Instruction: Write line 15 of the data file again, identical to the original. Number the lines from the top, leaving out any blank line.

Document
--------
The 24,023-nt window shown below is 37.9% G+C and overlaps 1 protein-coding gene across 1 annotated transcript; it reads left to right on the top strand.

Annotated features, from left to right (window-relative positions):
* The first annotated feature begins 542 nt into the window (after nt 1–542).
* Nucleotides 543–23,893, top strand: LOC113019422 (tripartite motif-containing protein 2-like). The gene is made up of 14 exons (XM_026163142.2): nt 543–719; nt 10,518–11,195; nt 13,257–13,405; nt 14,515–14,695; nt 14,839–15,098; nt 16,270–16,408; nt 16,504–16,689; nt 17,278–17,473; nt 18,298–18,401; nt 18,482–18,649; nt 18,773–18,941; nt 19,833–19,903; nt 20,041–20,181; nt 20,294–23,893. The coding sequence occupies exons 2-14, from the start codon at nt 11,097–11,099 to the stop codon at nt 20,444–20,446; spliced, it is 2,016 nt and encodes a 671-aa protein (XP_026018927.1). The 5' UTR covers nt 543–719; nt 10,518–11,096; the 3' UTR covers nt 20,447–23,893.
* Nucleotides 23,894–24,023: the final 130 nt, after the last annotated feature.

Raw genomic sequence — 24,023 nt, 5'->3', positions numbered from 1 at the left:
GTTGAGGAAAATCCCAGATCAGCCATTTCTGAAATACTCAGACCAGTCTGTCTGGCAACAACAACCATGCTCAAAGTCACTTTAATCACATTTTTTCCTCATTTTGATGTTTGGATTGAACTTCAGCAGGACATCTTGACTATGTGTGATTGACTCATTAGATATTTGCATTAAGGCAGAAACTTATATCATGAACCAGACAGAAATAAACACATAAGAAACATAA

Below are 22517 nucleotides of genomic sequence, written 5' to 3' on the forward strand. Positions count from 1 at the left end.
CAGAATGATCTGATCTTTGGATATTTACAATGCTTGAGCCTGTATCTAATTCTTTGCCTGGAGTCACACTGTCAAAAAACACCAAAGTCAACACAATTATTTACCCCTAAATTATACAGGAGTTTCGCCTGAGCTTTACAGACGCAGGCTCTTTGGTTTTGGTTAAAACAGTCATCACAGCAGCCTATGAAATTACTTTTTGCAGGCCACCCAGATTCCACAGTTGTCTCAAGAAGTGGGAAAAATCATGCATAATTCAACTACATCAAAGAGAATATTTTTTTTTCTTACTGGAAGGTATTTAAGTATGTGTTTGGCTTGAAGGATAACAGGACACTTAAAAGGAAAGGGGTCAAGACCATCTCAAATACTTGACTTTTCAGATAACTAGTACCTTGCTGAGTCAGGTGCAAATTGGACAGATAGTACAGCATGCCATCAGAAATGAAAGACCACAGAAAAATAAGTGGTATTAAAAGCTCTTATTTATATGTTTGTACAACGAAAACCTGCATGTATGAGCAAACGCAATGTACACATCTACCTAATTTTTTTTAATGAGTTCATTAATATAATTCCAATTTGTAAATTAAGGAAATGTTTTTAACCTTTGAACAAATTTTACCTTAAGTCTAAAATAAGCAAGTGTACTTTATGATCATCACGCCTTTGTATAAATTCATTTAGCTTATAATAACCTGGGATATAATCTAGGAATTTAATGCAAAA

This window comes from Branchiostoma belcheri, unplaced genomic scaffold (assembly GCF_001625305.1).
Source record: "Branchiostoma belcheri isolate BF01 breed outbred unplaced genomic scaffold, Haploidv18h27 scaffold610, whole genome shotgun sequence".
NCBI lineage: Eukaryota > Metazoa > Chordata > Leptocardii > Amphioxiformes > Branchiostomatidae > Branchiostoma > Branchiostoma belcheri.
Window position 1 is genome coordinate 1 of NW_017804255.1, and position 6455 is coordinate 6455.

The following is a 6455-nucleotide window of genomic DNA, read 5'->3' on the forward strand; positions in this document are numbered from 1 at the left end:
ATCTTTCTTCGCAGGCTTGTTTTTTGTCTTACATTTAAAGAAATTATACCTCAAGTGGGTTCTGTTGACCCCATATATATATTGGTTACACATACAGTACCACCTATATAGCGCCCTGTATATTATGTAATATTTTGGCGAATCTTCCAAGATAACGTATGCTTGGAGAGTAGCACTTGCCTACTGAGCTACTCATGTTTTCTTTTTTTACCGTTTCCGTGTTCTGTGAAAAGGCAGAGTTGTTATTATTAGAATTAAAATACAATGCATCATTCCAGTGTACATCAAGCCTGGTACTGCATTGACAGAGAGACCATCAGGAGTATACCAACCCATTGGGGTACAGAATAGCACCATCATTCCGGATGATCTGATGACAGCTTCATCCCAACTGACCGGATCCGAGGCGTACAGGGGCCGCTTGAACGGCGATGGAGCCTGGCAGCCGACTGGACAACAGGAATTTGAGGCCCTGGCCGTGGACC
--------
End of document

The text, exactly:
ATCTTTCTTCGCAGGCTTGTTTTTTGTCTTACATTTAAAGAAATTATACCTCAAGTGGGTTCTGTTGACCCCATATATATATTGGTTACACATACAGTACCACCTATATAGCGCCCTGTATATTATGTAATATTTTGGCGAATCTTCCAAGATAACGTATGCTTGGAGAGTAGCACTTGCCTACTGAGCTACTCATGTTTTCTTTTTTTACCGTTTCCGTGTTCTGTGAAAAGGCAGAGTTGTTATTATTAGAATTAAAATACAATGCATCATTCCAGTGTACATCAAGCCTGGTACTGCATTGACAGAGAGACCATCAGGAGTATACCAACCCATTGGGGTACAGAATAGCACCATCATTCCGGATGATCTGATGACAGCTTCATCCCAACTGACCGGATCCGAGGCGTACAGGGGCCGCTTGAACGGCGATGGAGCCTGGCAGCCGACTGGACAACAGGAATTTGAGGCCCTGGCCGTGGACC